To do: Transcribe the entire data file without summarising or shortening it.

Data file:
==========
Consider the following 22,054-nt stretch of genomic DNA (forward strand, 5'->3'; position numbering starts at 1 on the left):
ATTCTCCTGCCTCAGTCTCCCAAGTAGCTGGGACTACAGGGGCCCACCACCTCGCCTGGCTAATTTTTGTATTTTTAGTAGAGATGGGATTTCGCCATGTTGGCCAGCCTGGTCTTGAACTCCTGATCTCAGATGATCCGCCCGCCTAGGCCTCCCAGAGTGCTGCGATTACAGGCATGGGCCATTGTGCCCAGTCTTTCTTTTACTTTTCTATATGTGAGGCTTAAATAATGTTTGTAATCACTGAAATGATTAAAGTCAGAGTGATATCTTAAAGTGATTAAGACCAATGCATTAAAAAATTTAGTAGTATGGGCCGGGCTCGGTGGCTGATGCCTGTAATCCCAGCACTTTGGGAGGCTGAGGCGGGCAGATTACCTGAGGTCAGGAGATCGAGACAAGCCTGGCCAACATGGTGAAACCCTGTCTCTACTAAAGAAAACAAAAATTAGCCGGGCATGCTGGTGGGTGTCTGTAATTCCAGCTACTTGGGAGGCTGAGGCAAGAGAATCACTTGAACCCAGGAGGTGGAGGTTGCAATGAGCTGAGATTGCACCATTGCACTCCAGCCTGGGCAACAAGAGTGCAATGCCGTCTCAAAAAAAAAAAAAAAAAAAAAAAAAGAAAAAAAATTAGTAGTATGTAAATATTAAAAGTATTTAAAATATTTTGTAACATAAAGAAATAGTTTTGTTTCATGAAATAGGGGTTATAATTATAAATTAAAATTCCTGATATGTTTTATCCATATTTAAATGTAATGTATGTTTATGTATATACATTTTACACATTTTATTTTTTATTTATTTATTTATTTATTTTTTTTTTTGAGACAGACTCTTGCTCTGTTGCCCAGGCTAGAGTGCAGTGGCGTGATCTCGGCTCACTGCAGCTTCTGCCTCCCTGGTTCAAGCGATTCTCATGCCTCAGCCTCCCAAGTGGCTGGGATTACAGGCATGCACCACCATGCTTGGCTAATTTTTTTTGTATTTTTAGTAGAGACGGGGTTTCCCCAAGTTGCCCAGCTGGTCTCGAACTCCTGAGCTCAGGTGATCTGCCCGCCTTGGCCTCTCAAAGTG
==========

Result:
Consider the following 22,054-nt stretch of genomic DNA (forward strand, 5'->3'; position numbering starts at 1 on the left):
ATTCTCCTGCCTCAGTCTCCCAAGTAGCTGGGACTACAGGGGCCCACCACCTCGCCTGGCTAATTTTTGTATTTTTAGTAGAGATGGGATTTCGCCATGTTGGCCAGCCTGGTCTTGAACTCCTGATCTCAGATGATCCGCCCGCCTAGGCCTCCCAGAGTGCTGCGATTACAGGCATGGGCCATTGTGCCCAGTCTTTCTTTTACTTTTCTATATGTGAGGCTTAAATAATGTTTGTAATCACTGAAATGATTAAAGTCAGAGTGATATCTTAAAGTGATTAAGACCAATGCATTAAAAAATTTAGTAGTATGGGCCGGGCTCGGTGGCTGATGCCTGTAATCCCAGCACTTTGGGAGGCTGAGGCGGGCAGATTACCTGAGGTCAGGAGATCGAGACAAGCCTGGCCAACATGGTGAAACCCTGTCTCTACTAAAGAAAACAAAAATTAGCCGGGCATGCTGGTGGGTGTCTGTAATTCCAGCTACTTGGGAGGCTGAGGCAAGAGAATCACTTGAACCCAGGAGGTGGAGGTTGCAATGAGCTGAGATTGCACCATTGCACTCCAGCCTGGGCAACAAGAGTGCAATGCCGTCTCAAAAAAAAAAAAAAAAAAAAAAAAAGAAAAAAAATTAGTAGTATGTAAATATTAAAAGTATTTAAAATATTTTGTAACATAAAGAAATAGTTTTGTTTCATGAAATAGGGGTTATAATTATAAATTAAAATTCCTGATATGTTTTATCCATATTTAAATGTAATGTATGTTTATGTATATACATTTTACACATTTTATTTTTTATTTATTTATTTATTTATTTTTTTTTTTGAGACAGACTCTTGCTCTGTTGCCCAGGCTAGAGTGCAGTGGCGTGATCTCGGCTCACTGCAGCTTCTGCCTCCCTGGTTCAAGCGATTCTCATGCCTCAGCCTCCCAAGTGGCTGGGATTACAGGCATGCACCACCATGCTTGGCTAATTTTTTTTGTATTTTTAGTAGAGACGGGGTTTCCCCAAGTTGCCCAGCTGGTCTCGAACTCCTGAGCTCAGGTGATCTGCCCGCCTTGGCCTCTCAAAGTG